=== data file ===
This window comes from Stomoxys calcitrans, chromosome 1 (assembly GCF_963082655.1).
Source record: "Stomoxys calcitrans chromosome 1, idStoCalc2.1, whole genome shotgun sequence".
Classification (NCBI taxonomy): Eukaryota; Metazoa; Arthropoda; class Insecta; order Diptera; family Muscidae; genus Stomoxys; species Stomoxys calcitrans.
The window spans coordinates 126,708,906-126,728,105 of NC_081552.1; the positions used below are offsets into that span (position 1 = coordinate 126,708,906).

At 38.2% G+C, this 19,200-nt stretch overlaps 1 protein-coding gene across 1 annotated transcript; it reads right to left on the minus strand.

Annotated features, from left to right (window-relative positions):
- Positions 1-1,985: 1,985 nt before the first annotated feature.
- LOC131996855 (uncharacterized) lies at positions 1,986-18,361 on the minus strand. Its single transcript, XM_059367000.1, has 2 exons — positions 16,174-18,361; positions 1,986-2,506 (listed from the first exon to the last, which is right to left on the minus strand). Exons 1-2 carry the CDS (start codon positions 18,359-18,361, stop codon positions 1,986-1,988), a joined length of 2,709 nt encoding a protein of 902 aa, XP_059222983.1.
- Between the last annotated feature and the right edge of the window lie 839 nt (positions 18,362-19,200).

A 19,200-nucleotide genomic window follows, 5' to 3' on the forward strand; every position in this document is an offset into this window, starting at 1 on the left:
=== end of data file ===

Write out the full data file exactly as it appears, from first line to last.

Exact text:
This window comes from Stomoxys calcitrans, chromosome 1 (assembly GCF_963082655.1).
Source record: "Stomoxys calcitrans chromosome 1, idStoCalc2.1, whole genome shotgun sequence".
Classification (NCBI taxonomy): Eukaryota; Metazoa; Arthropoda; class Insecta; order Diptera; family Muscidae; genus Stomoxys; species Stomoxys calcitrans.
The window spans coordinates 126,708,906-126,728,105 of NC_081552.1; the positions used below are offsets into that span (position 1 = coordinate 126,708,906).

At 38.2% G+C, this 19,200-nt stretch overlaps 1 protein-coding gene across 1 annotated transcript; it reads right to left on the minus strand.

Annotated features, from left to right (window-relative positions):
- Positions 1-1,985: 1,985 nt before the first annotated feature.
- LOC131996855 (uncharacterized) lies at positions 1,986-18,361 on the minus strand. Its single transcript, XM_059367000.1, has 2 exons — positions 16,174-18,361; positions 1,986-2,506 (listed from the first exon to the last, which is right to left on the minus strand). Exons 1-2 carry the CDS (start codon positions 18,359-18,361, stop codon positions 1,986-1,988), a joined length of 2,709 nt encoding a protein of 902 aa, XP_059222983.1.
- Between the last annotated feature and the right edge of the window lie 839 nt (positions 18,362-19,200).

A 19,200-nucleotide genomic window follows, 5' to 3' on the forward strand; every position in this document is an offset into this window, starting at 1 on the left: